American Tradition Partnership’s executive director, Donald Ferguson, said in a statement that the Montana Supreme Court has “shown contempt for the overriding law of the land and has thumbed its nose at the United States Supreme Court.”

“Regardless of whether one believes corporations have the right to spend their money to do independent political ads, the Supreme Court has specifically addressed this question as a matter of constitutional law and the Montana Supreme Court has no authority or basis to tell the Supreme Court it is wrong,” he added.

“In a dissent, Justice Beth Baker agreed with Ferguson, predicting the majority’s ruling will be a “vain attempt to rescue Montana’s Corrupt Practices Act.”

“I believe it is our unflagging obligation, in keeping with the courts’ duty to safeguard the rule of law, to honor the decisions of our nation’s highest court,” she wrote. “Citizens United makes clear that a state’s outright ban on corporate political expenditures violates the First Amendment.”

Read the entire story here.

ATP reviewing legal options after Montana SC rules against speech

Posted on January 2, 2012 by Donald Ferguson

By a 5-2 vote, a split Montana Supreme Court ruled Friday citizens may not engage in political speech while freely organized as a corporation.

“The Montana Supreme Court, through this decision, has shown contempt for the overriding law of the land and has thumbed its nose at the United States Supreme Court, which has specifically held that the State of Montana has no interest in prohibiting people who associate together from speaking,” said American Tradition Partnership Executive Director Donald Ferguson.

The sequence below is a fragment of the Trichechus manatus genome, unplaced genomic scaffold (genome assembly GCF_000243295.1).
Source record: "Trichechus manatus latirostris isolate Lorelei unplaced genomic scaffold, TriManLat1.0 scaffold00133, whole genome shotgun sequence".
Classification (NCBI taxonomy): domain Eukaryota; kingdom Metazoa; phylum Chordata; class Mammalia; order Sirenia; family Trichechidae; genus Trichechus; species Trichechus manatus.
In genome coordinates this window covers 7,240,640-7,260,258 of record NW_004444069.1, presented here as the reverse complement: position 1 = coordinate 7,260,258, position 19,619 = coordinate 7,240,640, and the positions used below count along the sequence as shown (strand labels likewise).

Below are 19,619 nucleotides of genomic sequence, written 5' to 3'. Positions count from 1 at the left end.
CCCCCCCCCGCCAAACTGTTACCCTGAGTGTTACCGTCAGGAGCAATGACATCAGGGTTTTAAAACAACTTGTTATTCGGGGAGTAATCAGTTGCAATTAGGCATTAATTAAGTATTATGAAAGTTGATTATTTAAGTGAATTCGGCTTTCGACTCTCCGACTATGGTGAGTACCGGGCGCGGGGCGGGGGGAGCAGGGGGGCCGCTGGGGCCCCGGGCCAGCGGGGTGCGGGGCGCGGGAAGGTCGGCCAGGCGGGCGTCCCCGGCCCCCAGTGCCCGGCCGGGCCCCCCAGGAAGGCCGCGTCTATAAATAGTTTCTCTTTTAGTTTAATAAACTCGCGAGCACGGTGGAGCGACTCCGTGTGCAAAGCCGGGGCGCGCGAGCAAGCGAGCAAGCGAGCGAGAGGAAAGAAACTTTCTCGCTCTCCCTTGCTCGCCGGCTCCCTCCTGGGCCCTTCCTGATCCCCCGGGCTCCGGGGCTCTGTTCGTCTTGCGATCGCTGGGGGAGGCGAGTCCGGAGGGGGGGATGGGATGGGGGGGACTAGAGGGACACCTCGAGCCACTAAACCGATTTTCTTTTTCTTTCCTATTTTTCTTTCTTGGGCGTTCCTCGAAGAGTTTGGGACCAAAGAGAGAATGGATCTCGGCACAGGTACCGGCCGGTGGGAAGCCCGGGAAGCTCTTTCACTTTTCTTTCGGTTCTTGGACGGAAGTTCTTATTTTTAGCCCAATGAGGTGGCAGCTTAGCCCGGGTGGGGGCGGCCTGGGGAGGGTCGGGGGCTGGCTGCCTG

“Regardless of whether one believes corporations have the right to spend their money to do independent political ads, the Supreme Court has specifically addressed this question as a matter of constitutional law and the Montana Supreme Court has no authority or basis to tell the Supreme Court it is wrong.”

“I respect the Montana Supreme Court I feel Judge Sherlock and Justices Baker and Nelson, along with the U.S. Supreme Court and the plain language of the First Amendment are correct in stating employers have a right to free speech and free association.  We feel Montanans do not forfeit their freedoms of speech and association simply because they associate as a corporation.”

In his dissent, Justice James Nelson wrote:

I disagree with the Court’s decision to parse Citizens United in a fashion so as to “send a message” to, or be the next “test case” before, the Supreme Court. In my view, this approach is disingenuous. Montana is in the same First Amendment swimming pool as every other state, and the Supreme Court has dictated that its waters are expansive and deep when it comes to corporate political speech. Citizens United is the law of the land, and this Court is duty-bound to follow it.

When this case is appealed to the Supreme Court, as I expect it will be, a summary reversal on the merits would not surprise me in the least. [emphasis added]

In my opinion, District Court Judge Sherlock’s well-reasoned and courageous—though politically unpopular—decision should be affirmed. I cannot agree with this Court’s determination not to do so.